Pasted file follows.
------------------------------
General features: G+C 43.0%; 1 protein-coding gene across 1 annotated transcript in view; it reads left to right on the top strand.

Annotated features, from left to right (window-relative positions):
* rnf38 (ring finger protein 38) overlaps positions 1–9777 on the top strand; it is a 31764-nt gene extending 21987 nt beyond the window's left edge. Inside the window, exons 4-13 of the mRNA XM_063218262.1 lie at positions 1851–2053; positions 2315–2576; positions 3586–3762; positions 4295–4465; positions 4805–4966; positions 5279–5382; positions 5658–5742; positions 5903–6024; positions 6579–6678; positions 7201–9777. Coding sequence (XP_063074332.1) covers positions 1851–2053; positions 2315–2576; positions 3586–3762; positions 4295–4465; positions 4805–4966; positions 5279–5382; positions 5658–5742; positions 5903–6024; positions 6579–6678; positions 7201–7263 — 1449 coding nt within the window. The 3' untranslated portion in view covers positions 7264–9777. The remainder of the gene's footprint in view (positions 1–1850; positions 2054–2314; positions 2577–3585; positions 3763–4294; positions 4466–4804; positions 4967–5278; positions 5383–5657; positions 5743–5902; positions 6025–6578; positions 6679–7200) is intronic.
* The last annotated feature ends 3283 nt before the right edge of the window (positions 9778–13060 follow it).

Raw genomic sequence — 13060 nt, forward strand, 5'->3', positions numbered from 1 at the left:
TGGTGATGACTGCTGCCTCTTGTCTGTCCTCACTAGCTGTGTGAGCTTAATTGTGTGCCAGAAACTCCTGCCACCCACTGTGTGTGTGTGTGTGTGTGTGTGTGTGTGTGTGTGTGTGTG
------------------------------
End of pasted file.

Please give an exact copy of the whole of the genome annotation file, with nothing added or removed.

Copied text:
General features: G+C 43.0%; 1 protein-coding gene across 1 annotated transcript in view; it reads left to right on the top strand.

Annotated features, from left to right (window-relative positions):
* rnf38 (ring finger protein 38) overlaps positions 1–9777 on the top strand; it is a 31764-nt gene extending 21987 nt beyond the window's left edge. Inside the window, exons 4-13 of the mRNA XM_063218262.1 lie at positions 1851–2053; positions 2315–2576; positions 3586–3762; positions 4295–4465; positions 4805–4966; positions 5279–5382; positions 5658–5742; positions 5903–6024; positions 6579–6678; positions 7201–9777. Coding sequence (XP_063074332.1) covers positions 1851–2053; positions 2315–2576; positions 3586–3762; positions 4295–4465; positions 4805–4966; positions 5279–5382; positions 5658–5742; positions 5903–6024; positions 6579–6678; positions 7201–7263 — 1449 coding nt within the window. The 3' untranslated portion in view covers positions 7264–9777. The remainder of the gene's footprint in view (positions 1–1850; positions 2054–2314; positions 2577–3585; positions 3763–4294; positions 4466–4804; positions 4967–5278; positions 5383–5657; positions 5743–5902; positions 6025–6578; positions 6679–7200) is intronic.
* The last annotated feature ends 3283 nt before the right edge of the window (positions 9778–13060 follow it).

Raw genomic sequence — 13060 nt, forward strand, 5'->3', positions numbered from 1 at the left:
TGGTGATGACTGCTGCCTCTTGTCTGTCCTCACTAGCTGTGTGAGCTTAATTGTGTGCCAGAAACTCCTGCCACCCACTGTGTGTGTGTGTGTGTGTGTGTGTGTGTGTGTGTGTGTGTG